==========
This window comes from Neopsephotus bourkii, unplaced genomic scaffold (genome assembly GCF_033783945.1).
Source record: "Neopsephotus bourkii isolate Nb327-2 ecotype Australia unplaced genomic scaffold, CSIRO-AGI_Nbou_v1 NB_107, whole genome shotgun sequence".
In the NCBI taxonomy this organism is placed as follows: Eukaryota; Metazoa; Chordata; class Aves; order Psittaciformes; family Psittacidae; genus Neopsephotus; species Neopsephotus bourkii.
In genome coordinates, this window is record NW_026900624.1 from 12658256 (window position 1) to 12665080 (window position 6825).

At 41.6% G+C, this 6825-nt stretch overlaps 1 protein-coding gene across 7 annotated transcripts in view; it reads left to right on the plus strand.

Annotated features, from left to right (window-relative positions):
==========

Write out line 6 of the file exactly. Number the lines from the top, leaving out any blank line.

Annotated features, from left to right (window-relative positions):